I feel like the world has been waiting a long time for this finale to drop. The 5th Wave was such an action-packed story but the second left a little something to be desired, and I’m really sorry to admit that the third book took it down another notch. Not gonna lie, but this was kind of a mess. After the wait I was expecting something spectacular! With an awesome ending and satisfying closure on the whole things, but once again, I was left feeling disappointed. Here’s why:
- The chapters were ridiculously short. This seems like a silly thing to complain about. It kept the pace quick, so I basically read the whole thing in one sitting, but it relied on short chapters (I’m talking 3-6 pages) to build tension and suspense.
- It was repetitive. I will say that the perspective were distributed a heck of a lot better than The Infinite Sea where it’s basically just Ringer’s POV, but Cassie and Ben would repeat each other, even coming to the same conclusions (like Sam and the ABCs, for example) and they’d end their chapters with similar elliptical statements.
- It felt a little try-too-hard. Seven billion billion atoms, I am the stars and everything, that kind of stuff. What’s supposed to feel poetic felt too staged and not at all like how someone would write in a diary at the end of the world. (Let’s take a recess to talk about the fact that Cassie insinuated this whole thing was a personal diary collected together after the events like in Dracula. Has this been mentioned before and I’m just forgetful, or was this the case from the very beginning?) But at the same time, when it got real and the characters were just yelling curse words at each other, I though the language was too crass and uncalled for. All I can say is: if Rick Yancey was a first year Creative Writing student then you can bet that his professor would question or cross through every time he used the ‘f’ word.
- Cassie has this weird obsession with her broken nose throughout the whole thing and I kept thinking ‘seriously?!’ She’s this badass girl whose only mission is to keep her brother safe, and there she is moaning about how her nose didn’t set right. You’ve got to be kidding me? I did like how Cassie divulged in telling Ben about her previous romantic feelings towards him in a ‘we’re all gonna die anyway, right?’ way.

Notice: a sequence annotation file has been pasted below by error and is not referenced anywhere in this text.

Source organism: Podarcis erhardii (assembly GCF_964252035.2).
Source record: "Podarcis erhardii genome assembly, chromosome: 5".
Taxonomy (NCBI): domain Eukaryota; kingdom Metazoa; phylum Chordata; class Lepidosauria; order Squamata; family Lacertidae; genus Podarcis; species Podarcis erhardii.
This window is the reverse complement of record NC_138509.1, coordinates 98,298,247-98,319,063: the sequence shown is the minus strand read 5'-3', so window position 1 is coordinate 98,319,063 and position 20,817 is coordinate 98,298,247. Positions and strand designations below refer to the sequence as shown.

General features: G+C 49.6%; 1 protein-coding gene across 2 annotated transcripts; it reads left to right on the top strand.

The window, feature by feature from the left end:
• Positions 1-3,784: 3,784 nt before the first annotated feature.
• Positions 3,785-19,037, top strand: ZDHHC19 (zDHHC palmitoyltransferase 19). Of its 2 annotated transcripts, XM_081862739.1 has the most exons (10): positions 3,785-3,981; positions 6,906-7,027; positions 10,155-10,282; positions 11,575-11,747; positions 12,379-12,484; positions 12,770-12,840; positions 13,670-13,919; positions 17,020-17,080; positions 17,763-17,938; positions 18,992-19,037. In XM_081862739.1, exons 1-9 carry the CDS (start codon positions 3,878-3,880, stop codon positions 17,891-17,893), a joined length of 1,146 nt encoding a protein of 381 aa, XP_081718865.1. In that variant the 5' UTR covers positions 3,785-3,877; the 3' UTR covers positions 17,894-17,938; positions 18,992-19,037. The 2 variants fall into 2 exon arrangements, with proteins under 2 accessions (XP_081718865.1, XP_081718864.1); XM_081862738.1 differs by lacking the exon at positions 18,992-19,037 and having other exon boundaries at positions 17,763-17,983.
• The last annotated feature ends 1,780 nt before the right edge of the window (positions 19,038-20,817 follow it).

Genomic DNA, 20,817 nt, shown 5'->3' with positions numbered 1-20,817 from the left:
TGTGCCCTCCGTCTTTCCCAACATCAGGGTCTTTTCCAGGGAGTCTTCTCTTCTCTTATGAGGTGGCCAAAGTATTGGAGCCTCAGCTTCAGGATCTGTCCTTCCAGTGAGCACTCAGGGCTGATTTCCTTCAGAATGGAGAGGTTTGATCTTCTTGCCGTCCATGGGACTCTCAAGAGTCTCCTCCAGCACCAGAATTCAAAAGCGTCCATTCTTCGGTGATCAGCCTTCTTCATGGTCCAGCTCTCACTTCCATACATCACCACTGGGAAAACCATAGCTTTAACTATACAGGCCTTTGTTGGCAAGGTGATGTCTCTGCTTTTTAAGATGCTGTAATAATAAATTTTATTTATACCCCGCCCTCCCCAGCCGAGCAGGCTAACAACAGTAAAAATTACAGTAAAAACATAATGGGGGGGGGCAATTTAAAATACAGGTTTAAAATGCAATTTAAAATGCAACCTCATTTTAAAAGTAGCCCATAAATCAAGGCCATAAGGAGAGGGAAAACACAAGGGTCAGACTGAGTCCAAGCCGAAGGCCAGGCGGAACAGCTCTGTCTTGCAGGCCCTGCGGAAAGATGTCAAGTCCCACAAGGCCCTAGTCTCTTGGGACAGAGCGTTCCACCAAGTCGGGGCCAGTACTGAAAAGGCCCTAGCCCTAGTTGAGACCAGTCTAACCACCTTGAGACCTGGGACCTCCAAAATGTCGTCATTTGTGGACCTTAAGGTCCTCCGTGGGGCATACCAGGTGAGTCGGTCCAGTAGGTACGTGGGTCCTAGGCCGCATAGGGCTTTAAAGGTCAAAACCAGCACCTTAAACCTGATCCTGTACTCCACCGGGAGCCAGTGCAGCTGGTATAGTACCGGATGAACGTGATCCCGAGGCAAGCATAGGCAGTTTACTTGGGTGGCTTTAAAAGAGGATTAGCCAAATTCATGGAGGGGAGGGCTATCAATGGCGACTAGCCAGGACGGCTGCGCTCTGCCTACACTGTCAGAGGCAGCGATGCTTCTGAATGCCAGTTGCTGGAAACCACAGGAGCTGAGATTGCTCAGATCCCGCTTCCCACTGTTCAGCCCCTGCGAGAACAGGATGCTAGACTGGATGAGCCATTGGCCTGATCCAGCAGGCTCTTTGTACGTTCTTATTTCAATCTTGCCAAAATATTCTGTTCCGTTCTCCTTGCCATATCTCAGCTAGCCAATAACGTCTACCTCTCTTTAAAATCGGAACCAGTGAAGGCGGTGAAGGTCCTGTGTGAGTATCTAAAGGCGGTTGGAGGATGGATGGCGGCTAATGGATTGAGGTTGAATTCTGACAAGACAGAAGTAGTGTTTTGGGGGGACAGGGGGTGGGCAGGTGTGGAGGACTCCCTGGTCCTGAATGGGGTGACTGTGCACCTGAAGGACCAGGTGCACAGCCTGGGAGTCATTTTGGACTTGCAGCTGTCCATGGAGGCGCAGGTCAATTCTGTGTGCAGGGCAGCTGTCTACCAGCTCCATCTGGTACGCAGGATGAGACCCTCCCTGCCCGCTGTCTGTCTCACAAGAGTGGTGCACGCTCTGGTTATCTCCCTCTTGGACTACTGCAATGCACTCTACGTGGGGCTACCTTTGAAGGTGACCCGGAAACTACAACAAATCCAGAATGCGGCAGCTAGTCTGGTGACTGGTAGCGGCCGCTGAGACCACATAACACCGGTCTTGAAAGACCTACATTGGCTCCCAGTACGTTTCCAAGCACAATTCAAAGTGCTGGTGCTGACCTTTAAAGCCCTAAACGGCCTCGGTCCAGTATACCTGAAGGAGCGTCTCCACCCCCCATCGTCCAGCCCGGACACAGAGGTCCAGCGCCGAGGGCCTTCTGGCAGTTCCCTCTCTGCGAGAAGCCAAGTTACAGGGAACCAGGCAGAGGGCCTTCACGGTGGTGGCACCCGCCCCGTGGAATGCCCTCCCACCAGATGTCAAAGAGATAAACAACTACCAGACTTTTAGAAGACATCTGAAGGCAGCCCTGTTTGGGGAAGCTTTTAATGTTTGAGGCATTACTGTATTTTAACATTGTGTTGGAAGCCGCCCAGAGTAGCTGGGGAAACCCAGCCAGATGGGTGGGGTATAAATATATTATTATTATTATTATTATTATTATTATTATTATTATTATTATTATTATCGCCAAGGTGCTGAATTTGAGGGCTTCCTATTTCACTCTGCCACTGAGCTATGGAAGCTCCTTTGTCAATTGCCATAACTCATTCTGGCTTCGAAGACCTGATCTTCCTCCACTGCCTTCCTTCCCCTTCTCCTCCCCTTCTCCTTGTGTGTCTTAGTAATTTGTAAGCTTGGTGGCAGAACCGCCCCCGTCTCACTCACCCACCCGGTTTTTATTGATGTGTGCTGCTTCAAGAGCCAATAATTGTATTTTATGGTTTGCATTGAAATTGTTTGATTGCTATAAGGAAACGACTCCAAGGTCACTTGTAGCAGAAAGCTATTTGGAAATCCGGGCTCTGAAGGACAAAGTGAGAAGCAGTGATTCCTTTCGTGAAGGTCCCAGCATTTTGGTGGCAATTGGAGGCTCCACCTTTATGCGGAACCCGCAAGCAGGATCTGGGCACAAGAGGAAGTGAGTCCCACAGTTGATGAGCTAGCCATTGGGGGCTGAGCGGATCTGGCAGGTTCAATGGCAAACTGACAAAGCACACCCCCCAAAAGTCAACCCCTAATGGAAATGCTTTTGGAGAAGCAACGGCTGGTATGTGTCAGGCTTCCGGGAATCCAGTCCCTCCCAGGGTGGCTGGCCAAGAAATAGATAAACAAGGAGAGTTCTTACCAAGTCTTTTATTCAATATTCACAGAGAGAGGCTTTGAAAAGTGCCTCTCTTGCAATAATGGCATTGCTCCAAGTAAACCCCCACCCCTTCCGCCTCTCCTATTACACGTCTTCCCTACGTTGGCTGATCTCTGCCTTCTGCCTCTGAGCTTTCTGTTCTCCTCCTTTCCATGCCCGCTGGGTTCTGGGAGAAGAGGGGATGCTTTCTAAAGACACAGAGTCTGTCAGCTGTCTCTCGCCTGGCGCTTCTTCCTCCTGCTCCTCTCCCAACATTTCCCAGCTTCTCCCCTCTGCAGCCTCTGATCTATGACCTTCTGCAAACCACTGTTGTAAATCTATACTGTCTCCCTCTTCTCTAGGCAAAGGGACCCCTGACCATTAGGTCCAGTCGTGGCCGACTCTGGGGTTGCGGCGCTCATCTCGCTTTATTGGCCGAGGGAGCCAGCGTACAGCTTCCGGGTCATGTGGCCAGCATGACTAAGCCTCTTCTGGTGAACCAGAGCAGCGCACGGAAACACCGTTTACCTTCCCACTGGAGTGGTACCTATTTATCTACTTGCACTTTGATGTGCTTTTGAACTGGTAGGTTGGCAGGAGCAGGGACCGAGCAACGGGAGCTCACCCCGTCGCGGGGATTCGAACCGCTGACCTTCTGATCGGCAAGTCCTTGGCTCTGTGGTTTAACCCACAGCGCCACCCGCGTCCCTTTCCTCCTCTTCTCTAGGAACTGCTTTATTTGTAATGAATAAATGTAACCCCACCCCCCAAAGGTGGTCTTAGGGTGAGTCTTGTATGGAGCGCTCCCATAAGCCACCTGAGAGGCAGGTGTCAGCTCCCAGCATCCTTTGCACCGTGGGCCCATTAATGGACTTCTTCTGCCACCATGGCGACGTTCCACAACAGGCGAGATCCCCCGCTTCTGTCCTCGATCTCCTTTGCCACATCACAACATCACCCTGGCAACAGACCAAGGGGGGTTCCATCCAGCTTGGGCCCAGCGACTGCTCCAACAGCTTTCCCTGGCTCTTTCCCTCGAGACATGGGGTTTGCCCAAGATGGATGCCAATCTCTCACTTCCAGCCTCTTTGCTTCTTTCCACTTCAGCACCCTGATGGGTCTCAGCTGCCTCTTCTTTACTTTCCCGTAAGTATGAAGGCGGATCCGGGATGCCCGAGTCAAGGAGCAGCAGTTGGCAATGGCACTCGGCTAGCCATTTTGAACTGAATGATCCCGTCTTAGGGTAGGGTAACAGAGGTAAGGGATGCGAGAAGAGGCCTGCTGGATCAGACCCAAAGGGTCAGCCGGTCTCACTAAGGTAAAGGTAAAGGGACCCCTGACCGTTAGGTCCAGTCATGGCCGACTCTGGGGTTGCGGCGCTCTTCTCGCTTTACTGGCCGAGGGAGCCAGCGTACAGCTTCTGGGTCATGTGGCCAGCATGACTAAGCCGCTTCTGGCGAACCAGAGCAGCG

- Everyone had it out for Evan. That guys got a death wish, but does everyone need to be moaning about how much they hate that guy? Also, his role in this whole thing confused me. Was he an alien or not? I honestly couldn’t understand half of what was ‘explained’ in this novel.
- I was confused practically the entire time. The stakes didn’t feel high enough, as crazy as that sounds, but it really did not feel like a bunch of teenagers against a horde of aliens. It felt like a bunch of teenagers against one or two bad guys. All the abstract language probably hid how little actually happened in this book. From what I could gather, it was mostly just one character splits from the group and tried to self-sacrifice in the names of the operation, and they kept doing this until someone wound up dead.
- Also what was up with Ringer? Considering in the previous book she got some mad enhancements she didn’t feel like the bad-ass hero I was expecting her to be. In fact, all of the characters felt a little weaker, and maybe that’s understandable since they’ve been in dire situations for a while now, but it didn’t pack the same punch as The 5th Wave.
I will admit that I thought the ending for each character could not have gone any other way. This time the deaths felt right and I don’t think anyone will be surprised by he outcome. Overall I gave The Last Star 2 stars. I didn’t hate it, but it wasn’t the best it could’ve been. We’ve waited a long time for this series to be over, and now at least it’s done.